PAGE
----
I was a quilting maniac for a couple weeks after my longarm arrived. I breezed through my practice fabric and immediately put a quilt top on the frame. A quick panto and my first quilt was completed!
The quilting is not perfect or show stopping, but I’m beyond delighted with how it turned out. You might recognize the pattern – my original design Cascading Colors available here as a pdf download.
As soon as that was off the frame, I loaded up another one. It’s a prototype of a quilt pattern I designed for Moda Bake Shop. I was all set to try another panto on this one, but almost immediately ran into issues. The curvy lines of the panto I used above were a breeze compared to attempting some straight lines. I’m usually good with “close enough is good enough,” but this was not close enough.
So I ripped those stitches out.
I tried some ruler work next – loved the straight lines, loved the look…but didn’t check my tension.
So I ripped those stitches out, too.
Eventually, Minerva and I found our groove and I got the quilt top finished. (Pictures later once I release the MBS pattern).
But then I found myself in a rut. I needed to make my MBS quilt again, this time with different fabrics. I love the pattern and the construction is quick – I just found myself making excuses to avoid my sewing machine.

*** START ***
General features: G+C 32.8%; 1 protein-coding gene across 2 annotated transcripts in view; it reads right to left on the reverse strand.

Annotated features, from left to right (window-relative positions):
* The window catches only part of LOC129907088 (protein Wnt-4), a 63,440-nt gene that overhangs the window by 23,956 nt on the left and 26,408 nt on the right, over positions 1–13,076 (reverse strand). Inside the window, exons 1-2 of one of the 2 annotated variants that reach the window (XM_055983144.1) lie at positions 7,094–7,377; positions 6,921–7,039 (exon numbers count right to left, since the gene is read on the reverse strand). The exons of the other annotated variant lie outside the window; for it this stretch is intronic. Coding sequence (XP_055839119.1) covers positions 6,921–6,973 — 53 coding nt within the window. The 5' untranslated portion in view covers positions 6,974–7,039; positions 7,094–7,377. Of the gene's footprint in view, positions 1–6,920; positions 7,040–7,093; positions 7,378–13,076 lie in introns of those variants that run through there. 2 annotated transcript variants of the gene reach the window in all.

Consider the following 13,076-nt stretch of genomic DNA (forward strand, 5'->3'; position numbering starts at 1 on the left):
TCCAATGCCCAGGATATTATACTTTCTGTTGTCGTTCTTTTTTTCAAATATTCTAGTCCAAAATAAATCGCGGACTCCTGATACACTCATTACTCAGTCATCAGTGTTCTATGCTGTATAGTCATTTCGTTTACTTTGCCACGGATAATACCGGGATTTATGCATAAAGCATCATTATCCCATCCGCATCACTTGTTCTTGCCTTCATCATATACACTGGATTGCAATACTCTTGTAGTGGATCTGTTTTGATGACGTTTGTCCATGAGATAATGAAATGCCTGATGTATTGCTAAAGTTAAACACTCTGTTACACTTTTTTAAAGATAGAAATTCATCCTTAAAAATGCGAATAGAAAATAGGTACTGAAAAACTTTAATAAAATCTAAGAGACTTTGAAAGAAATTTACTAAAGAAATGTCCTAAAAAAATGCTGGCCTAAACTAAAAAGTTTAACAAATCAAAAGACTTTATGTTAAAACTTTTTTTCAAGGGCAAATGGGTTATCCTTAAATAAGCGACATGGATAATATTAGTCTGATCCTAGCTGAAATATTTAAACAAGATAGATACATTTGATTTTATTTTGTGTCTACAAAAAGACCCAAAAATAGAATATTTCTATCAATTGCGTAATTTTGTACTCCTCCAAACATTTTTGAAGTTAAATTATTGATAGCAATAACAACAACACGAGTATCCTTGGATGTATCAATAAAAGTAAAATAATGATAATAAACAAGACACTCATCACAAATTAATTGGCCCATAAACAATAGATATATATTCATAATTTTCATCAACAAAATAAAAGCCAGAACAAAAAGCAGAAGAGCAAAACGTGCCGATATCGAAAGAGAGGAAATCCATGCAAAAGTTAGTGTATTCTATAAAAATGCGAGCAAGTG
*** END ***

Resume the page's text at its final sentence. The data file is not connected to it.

I sorted the fabrics into groups for my blocks, I cut all the solid pieces that I needed, marked lines that needed marking, really anything to put off sewing. I’d force myself to sew a few seams, but I felt miserable. I made tons of lists of things to do (I do love checking things off my lists), but no matter how small the the steps, it just seemed insurmountable.
Moda Bake Shop designs do come with deadlines, so I felt the weight pressing down on me. But the more I tried to force it, the worse I felt and the more I resisted. Last week, I had such good intentions of getting so much done.
I would trim the quilt that’s still on the longarm frame, get the binding sewn to the front and then work on hand stitching the binding to the back. We had a housewarming party to go to that was 2 hours away, so I figured I’d have plenty of car time to sew. I would have all the blocks done for the official MBS quilt finished, if not put together with the border on. I’d have binding made and ready to go.
None of it got done.
I managed to finish one block of twelve for the official quilt. The quilt on the frame? Currently still on the frame, untrimmed and unbound. I was in a rut, deep deep down in a rut.
Now, this is what worked for me to climb out of the rut. Your mileage may vary.
I told myself I couldn’t quilt for two days.
Instead of trying to make every second count – quilt every moment I was awake at home, hand stitch in the car (I’m the passenger), keep the baby entertained and away from my sewing machine and rotary cutter and scissors… just take a break.
It was just what I needed. The first day, I might’ve felt a bit guilty but we were busy with the housewarming party. And the second day, I just felt relief from my self-imposed pressure. By that afternoon, I wanted to sew, but I kept up with my restriction.
Since I took a break, I’ve had the best time sewing this week. My bobbins never seem to empty, all my points line up, and my blocks are all square.
What do you do when you’re in a sewing rut?
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